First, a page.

What is the Pollinator Meadow at Darrow Road Park?
The Hudson Parks Department, City of Hudson, Hudson Park Board and the Friends of Hudson Parks together with the US Fish and Wildlife Service – Partners for Fish and Wildlife Program Ohio Private Lands Office have created a 5.5 acre Pollinator Meadow at Hudson’s Darrow Road Park. See below for a presentation on this project.
In the last 50 years, 2.9 billion native birds (30% of all birds and 40% of song birds) have been lost in North America. Native meadow dwelling birds like the beautiful Meadowlark have declined by 82% and have disappeared in meadows where they were once abundant! During this same short time span there has been an unprecedented decline of 37% wild bees, 33% native butterflies (Monarch populations have collapsed), 60% mammals and a staggering loss of 80% of all insects. These incredible losses may be leading to irreversible ecological change and complete loss of functioning ecosystems. Habitat loss is playing a major role in these devastating declines.
Most suburban areas such as Hudson have few native forest or flowering meadow areas left. Much of the open land in our parks has been invaded with non-native species that choke out our native plants to create sterile monocultures that don’t support our native pollinators, native birds or other wildlife. As a result, Hudson has begun a program to try to reverse this ominous trend on a local level by restoring a six acre meadow in front of Darrow Road Park to a rich native pollinator meadow filled with native flowers and grasses that will feed our native birds, butterflies and over 450 species of native bees with pollen and nectar and a rich variety of native insects.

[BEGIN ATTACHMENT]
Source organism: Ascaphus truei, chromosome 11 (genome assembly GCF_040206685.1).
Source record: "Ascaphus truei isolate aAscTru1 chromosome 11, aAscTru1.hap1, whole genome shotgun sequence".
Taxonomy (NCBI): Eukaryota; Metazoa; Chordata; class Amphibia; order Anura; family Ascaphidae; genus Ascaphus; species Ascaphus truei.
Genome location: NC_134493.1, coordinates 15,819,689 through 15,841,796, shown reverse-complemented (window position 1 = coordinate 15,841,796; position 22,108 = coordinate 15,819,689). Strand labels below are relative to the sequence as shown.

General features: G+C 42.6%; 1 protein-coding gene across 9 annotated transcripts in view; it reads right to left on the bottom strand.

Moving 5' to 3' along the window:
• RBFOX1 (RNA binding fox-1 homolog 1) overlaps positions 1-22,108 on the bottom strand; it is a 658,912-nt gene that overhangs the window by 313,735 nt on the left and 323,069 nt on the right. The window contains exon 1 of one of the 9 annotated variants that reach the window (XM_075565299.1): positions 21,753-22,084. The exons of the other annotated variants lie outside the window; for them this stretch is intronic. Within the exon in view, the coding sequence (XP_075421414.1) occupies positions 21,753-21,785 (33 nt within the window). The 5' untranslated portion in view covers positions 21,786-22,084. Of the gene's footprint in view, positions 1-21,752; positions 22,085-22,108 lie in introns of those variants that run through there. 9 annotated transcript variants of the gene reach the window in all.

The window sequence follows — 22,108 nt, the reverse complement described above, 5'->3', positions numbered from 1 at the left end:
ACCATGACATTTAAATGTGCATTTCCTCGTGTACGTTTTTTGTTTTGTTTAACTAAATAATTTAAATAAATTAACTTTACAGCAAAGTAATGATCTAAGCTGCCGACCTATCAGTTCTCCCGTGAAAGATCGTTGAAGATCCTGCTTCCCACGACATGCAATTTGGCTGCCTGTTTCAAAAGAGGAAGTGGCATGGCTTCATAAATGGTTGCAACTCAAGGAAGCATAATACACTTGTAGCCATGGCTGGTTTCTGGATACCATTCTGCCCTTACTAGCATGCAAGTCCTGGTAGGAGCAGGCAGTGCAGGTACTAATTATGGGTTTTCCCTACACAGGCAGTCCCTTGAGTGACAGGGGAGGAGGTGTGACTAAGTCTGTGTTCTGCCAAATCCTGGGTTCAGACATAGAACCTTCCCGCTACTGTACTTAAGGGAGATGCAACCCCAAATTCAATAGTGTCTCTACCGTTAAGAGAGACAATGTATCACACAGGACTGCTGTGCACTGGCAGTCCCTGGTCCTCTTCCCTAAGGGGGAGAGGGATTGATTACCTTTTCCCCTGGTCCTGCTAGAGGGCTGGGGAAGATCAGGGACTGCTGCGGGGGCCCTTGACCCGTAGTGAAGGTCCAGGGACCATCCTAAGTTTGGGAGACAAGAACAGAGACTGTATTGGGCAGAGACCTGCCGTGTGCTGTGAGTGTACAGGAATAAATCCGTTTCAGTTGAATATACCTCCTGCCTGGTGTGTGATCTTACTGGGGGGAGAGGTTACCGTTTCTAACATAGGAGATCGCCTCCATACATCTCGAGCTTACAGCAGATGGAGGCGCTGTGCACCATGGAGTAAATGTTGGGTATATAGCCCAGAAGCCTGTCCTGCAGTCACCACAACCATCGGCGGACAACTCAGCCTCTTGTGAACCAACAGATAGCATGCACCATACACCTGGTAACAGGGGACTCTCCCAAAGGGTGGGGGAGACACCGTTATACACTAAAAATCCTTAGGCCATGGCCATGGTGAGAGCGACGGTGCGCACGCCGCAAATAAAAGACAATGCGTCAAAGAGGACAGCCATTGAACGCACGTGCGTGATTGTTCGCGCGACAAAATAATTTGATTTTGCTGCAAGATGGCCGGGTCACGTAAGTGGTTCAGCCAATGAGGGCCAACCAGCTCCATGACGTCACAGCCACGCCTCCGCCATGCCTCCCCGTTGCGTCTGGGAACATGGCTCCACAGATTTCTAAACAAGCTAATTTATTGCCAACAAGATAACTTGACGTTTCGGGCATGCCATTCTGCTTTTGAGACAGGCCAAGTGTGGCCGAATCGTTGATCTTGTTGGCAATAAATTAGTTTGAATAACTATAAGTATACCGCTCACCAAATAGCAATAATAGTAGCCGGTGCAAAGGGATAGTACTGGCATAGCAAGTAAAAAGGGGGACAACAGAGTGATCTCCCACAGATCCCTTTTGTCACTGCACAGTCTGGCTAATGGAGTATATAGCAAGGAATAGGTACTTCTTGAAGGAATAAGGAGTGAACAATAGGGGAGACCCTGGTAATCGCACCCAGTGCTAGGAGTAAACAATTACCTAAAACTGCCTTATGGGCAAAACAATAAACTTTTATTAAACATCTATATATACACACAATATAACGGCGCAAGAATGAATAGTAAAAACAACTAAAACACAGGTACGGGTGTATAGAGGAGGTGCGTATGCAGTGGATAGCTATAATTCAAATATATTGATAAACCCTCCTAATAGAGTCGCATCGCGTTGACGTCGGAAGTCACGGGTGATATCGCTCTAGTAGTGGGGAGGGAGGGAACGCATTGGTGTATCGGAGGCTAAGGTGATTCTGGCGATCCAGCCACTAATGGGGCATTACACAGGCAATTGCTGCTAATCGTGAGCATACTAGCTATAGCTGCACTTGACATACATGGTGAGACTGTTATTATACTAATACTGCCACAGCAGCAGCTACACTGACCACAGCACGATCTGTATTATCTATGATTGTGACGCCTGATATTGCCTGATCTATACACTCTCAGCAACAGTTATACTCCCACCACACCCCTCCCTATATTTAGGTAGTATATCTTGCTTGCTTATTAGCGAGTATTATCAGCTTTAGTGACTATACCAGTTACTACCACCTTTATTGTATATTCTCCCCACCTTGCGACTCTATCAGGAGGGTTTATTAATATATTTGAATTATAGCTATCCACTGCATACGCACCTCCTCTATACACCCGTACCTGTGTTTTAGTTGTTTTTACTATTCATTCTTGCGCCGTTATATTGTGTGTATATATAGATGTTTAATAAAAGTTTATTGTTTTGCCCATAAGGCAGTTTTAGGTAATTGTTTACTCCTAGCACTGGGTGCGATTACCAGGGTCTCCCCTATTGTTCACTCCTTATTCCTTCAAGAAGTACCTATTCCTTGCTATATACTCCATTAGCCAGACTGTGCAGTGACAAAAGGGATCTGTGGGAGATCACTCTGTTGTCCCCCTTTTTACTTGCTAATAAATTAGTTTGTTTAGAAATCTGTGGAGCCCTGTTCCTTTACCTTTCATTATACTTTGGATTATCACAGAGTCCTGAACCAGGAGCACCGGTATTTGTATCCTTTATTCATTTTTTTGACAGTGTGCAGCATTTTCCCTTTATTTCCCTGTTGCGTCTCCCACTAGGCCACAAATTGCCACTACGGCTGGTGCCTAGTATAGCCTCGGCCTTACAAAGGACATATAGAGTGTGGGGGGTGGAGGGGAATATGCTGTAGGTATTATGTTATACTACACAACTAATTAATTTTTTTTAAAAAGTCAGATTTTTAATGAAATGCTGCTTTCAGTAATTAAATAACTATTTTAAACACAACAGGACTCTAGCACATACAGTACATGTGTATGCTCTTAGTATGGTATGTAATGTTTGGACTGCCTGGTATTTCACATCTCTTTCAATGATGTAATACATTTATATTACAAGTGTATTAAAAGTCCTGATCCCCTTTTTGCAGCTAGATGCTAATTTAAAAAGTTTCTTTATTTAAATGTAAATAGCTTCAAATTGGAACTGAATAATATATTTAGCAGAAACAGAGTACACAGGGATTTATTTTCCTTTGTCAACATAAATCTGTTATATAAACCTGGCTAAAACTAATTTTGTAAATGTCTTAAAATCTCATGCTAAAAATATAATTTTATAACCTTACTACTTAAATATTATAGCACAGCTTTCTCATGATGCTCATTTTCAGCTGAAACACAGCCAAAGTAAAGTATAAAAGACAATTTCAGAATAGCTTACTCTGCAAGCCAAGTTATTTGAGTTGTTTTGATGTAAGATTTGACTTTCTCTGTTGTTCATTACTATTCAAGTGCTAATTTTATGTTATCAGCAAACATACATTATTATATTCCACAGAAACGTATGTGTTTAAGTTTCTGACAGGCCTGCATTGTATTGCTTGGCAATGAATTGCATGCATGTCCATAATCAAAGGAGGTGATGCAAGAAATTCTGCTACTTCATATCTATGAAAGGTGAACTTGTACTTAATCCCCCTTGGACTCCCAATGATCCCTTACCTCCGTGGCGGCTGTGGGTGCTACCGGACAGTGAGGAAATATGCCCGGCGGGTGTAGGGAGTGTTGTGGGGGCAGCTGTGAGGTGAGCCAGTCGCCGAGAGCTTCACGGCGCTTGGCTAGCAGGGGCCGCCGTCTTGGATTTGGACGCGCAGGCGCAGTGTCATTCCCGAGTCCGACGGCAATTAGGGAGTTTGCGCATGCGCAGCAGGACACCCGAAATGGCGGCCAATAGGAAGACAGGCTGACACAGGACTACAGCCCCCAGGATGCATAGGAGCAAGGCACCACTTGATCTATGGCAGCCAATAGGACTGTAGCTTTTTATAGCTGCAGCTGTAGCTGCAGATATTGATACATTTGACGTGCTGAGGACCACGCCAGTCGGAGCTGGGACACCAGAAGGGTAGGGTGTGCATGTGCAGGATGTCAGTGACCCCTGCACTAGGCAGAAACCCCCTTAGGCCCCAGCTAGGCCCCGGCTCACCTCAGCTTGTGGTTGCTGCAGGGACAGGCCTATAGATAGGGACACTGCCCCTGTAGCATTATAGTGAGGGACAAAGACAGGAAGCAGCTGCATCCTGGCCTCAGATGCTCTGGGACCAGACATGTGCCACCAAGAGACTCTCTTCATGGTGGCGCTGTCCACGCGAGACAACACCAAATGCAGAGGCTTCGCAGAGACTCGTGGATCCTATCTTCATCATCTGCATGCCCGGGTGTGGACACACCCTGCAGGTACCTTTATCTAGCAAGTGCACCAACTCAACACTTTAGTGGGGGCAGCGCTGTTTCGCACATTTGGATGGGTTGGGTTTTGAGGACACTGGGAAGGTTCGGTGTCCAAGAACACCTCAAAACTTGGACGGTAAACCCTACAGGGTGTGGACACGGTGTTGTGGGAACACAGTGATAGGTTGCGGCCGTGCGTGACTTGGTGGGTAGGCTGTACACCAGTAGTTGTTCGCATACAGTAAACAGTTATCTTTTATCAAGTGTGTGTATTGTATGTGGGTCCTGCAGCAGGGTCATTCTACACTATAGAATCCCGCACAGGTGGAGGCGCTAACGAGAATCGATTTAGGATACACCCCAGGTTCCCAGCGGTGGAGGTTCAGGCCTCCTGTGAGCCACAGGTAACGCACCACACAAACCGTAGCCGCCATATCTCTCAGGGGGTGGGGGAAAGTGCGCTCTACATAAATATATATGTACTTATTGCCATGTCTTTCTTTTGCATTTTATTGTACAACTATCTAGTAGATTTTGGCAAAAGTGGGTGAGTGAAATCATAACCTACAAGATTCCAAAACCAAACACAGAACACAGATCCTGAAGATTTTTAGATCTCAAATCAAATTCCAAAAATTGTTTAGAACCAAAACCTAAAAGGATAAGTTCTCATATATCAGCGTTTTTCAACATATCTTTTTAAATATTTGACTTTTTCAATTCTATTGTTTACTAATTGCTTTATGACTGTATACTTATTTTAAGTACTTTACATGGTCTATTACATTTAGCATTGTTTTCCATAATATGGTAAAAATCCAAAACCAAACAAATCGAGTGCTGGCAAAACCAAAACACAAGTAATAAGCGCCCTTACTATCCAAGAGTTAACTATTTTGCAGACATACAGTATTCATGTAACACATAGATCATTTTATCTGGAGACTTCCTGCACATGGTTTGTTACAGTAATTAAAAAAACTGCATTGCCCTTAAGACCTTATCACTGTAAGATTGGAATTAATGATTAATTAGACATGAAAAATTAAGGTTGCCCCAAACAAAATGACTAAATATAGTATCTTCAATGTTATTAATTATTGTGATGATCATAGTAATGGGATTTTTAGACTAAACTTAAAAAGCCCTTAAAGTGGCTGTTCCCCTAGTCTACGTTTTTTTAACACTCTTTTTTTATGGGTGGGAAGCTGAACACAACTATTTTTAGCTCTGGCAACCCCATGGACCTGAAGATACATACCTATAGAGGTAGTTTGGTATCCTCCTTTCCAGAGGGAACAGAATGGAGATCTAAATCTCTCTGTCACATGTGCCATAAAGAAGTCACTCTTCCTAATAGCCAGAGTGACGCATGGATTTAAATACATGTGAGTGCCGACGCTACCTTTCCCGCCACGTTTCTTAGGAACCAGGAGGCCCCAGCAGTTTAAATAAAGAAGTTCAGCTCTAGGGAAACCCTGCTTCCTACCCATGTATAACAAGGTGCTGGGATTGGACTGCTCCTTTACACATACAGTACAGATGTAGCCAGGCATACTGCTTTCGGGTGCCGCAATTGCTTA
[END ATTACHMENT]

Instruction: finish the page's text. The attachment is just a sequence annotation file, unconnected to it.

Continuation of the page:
Darrow Road Park serves as one of the headwaters for the Tinkers Creek Watershed, and almost 38% of the park is a designated wetland environment. The current 5.5 acre meadow area in the front of the park consists of a small parking lot, a portion of mowed invasive cool season grasses, and a large section of overgrown field filled with invasive cool season grasses, non-native Eurasian Bush Honeysuckle, Canada Thistle, Autumn Olive, flowering spiny Callery Pear, Common Teasel and Glossy Buckthorn. Few native flowering plants are able to grow amidst the smothering layers of cool season grasses and non-native bushes and trees.
The 6 acre Pollinator Meadow at Darrow Road Park habitat restoration has reintroduced lost native flowers and grasses to support and restore native populations of bees, butterflies and other beneficial insects and increase the population of song birds that will use the meadow for seeds and insects and nest in the surrounding forest area. This restored meadow will increase wildlife biodiversity, improve soil and water quality and offer a beautiful meadow environment that will be a great educational tool for students and offer residents beautiful flowering meadow trails to walk.
The Pollinator Meadow Project would not have been possible without the efforts of Marcia Carsten. Read more about Marcia here.